Zarathustra here, former editor of Mental Nurse, now co-blogging at The Not So Big Society.
Dr Fox was quite right to resign. He was rubbish at judging Pop Idol.
*watches the tumbleweed roll across the blog*
Okay, I’ll just carry on and do TWIM…
Triggers for self-harm.
Ermintrude2, my co-blogger at The Not So Big Society, has this to say on the NHS reforms passing the House of Lords.
Lansley’s Bill is pushing choice. Oh, you see, how wonderful it will be, he claims, when we will be able to choose which hospital we want to be treated in? Yes, that works great for routine surgery but there’s not much choice involved after a proverbial car crash. Choice is all well and good but it is a luxury of those who are able to express it.
I’m not knocking it – well, ok, I am a bit – but I have seen how the word itself has been warped in the field of social care and has been used to promote discriminatory practices which bypass those who are not able to make choices.
Those who can, choose. Those who can’t, are given the poorest services and it is those who are not able to exercise choice that often need much more support.
Neuroskeptic has an interesting analogy about mountains.
The official looked unamused.
“No. We’re here to help you, sir.”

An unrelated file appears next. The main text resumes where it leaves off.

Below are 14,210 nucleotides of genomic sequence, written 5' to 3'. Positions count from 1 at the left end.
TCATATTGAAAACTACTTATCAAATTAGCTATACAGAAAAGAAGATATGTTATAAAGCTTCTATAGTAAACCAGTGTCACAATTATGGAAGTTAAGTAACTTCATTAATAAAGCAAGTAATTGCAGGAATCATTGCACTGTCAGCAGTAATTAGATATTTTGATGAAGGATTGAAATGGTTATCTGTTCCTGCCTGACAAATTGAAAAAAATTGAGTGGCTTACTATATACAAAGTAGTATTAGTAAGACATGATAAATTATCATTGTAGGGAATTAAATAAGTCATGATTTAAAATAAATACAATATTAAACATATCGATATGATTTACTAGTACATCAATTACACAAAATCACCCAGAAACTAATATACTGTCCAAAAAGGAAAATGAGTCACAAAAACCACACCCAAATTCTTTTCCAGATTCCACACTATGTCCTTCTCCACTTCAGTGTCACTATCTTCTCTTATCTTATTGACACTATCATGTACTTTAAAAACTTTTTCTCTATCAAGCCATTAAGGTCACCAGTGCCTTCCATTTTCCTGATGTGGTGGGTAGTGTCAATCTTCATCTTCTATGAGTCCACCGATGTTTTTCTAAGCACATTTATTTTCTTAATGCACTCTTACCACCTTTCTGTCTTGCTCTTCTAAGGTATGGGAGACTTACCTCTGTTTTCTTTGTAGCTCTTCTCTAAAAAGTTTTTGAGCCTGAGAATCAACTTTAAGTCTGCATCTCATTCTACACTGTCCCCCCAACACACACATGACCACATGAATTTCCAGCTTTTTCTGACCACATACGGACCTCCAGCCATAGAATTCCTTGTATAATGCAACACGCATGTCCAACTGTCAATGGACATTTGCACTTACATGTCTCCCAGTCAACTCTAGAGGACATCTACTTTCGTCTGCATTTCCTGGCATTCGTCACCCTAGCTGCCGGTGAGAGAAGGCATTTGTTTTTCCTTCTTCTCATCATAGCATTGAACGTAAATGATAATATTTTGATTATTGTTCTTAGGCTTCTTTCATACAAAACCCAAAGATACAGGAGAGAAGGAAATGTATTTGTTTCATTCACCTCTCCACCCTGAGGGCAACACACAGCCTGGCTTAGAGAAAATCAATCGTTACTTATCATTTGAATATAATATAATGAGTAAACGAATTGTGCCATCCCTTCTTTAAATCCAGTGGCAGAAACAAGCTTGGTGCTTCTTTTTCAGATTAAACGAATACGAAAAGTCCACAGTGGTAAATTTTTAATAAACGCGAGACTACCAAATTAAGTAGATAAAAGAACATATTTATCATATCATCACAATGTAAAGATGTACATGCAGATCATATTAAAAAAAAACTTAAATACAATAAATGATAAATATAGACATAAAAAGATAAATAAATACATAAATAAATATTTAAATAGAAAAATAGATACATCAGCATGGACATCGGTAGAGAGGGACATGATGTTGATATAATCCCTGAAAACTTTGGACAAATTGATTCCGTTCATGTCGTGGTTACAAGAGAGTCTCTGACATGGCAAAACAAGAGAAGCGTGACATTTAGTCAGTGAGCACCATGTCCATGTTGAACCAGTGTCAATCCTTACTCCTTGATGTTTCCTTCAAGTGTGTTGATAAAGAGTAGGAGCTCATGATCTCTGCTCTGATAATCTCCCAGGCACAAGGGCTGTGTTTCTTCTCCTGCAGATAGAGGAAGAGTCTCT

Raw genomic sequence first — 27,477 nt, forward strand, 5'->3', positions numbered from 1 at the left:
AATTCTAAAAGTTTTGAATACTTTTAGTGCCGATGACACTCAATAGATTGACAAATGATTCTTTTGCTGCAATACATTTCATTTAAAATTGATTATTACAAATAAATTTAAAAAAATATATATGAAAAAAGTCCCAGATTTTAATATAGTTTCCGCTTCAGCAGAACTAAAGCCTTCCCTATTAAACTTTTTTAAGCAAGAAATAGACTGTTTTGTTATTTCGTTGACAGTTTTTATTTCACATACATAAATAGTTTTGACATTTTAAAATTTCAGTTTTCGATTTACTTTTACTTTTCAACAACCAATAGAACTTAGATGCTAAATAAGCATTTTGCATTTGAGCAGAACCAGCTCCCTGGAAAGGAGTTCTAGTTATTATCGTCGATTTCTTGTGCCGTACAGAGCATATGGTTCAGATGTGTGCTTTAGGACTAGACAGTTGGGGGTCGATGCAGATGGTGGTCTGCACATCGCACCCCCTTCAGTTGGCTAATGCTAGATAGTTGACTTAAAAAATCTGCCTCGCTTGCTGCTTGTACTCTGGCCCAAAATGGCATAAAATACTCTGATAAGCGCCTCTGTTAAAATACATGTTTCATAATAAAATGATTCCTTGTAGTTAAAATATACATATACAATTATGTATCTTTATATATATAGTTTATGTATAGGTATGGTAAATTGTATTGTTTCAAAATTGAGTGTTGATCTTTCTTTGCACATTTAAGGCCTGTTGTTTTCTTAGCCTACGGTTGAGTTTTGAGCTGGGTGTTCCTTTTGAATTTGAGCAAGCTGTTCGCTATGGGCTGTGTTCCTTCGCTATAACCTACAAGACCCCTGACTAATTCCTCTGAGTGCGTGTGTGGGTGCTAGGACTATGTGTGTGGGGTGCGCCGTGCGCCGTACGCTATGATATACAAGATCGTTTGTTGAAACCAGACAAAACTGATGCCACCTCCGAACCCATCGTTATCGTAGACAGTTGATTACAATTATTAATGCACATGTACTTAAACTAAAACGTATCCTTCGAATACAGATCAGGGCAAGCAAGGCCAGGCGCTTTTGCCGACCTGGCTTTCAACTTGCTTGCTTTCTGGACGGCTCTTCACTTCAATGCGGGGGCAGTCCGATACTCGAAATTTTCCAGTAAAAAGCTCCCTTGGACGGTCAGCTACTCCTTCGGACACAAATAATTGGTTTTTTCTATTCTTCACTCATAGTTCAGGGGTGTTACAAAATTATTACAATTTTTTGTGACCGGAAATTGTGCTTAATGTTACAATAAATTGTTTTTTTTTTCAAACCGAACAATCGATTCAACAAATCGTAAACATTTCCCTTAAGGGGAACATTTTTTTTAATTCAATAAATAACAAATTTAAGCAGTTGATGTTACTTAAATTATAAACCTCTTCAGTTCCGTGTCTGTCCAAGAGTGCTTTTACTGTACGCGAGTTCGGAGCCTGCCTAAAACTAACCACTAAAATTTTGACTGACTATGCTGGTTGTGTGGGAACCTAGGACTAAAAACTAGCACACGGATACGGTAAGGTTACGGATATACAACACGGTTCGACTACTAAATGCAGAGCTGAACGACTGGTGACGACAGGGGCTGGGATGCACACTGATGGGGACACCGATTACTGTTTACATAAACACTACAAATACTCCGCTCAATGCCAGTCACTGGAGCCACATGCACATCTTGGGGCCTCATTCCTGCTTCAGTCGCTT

“Help you to cope with the rigors of mountain living!” the other chimed in, helpfully.
“But… I don’t live on a mountain.”
“I’m afraid you do. Look – ” and the first official unfolded a large map. “Do you agree that there is a mountain, here?” and she pointed to a spot 10 miles down the road.
“Yes. Actually I just told you about i…”
“…and, do you agree that you live – here?”
“Of course, but…”
“So you do live on the mountain. The very ground beneath our feet right now is part of that mountain nearby.”
“No it’s not.” The man protested. “This is a valley, miles away. I mean just look outside. We’re clearly not on a mountain now, are we?”
“How old fashioned. That’s what we used to think. But, thanks to advances in geology, we now appreciate that these hills and valleys are merely a part of the mountain.”
“Yes!” the other said, whipping out a textbook and becoming increasingly enthusiastic. “You see, a mountain is merely a mass of rock, and this rock extends underground for a considerable distance… It’s impossible, really, to draw a line on the map and say categorically, this side is mountain, this isn’t. So ‘mountains’ are an arbitrary construct. ‘Hills’ are likewise just protrusions of the underlying mountain and…”
No, I’m not taking TWIM off on a hitherto-unexpected foray into geology. Neuroskeptic’s little story is an analogy of the spectrum view of mental illness.